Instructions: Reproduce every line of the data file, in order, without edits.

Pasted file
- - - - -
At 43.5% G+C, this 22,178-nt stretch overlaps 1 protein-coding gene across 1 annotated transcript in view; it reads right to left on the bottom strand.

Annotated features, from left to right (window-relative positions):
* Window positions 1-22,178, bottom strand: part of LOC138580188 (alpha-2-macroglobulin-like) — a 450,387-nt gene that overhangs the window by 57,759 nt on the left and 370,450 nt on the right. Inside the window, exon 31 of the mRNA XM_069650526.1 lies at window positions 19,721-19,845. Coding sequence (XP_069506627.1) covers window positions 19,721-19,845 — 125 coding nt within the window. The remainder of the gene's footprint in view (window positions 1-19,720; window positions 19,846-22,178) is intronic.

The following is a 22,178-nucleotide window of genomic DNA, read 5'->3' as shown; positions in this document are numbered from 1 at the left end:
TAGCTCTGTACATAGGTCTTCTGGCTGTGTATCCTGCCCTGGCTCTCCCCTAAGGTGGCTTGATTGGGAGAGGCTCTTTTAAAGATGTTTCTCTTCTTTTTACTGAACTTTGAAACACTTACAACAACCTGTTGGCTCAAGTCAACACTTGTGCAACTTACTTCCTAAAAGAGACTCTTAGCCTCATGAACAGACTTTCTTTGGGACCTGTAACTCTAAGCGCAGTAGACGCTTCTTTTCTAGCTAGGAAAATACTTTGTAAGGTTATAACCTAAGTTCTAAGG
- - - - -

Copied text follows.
At 43.5% G+C, this 22,178-nt stretch overlaps 1 protein-coding gene across 1 annotated transcript in view; it reads right to left on the bottom strand.

Annotated features, from left to right (window-relative positions):
* Window positions 1-22,178, bottom strand: part of LOC138580188 (alpha-2-macroglobulin-like) — a 450,387-nt gene that overhangs the window by 57,759 nt on the left and 370,450 nt on the right. Inside the window, exon 31 of the mRNA XM_069650526.1 lies at window positions 19,721-19,845. Coding sequence (XP_069506627.1) covers window positions 19,721-19,845 — 125 coding nt within the window. The remainder of the gene's footprint in view (window positions 1-19,720; window positions 19,846-22,178) is intronic.

The following is a 22,178-nucleotide window of genomic DNA, read 5'->3' as shown; positions in this document are numbered from 1 at the left end:
TAGCTCTGTACATAGGTCTTCTGGCTGTGTATCCTGCCCTGGCTCTCCCCTAAGGTGGCTTGATTGGGAGAGGCTCTTTTAAAGATGTTTCTCTTCTTTTTACTGAACTTTGAAACACTTACAACAACCTGTTGGCTCAAGTCAACACTTGTGCAACTTACTTCCTAAAAGAGACTCTTAGCCTCATGAACAGACTTTCTTTGGGACCTGTAACTCTAAGCGCAGTAGACGCTTCTTTTCTAGCTAGGAAAATACTTTGTAAGGTTATAACCTAAGTTCTAAGG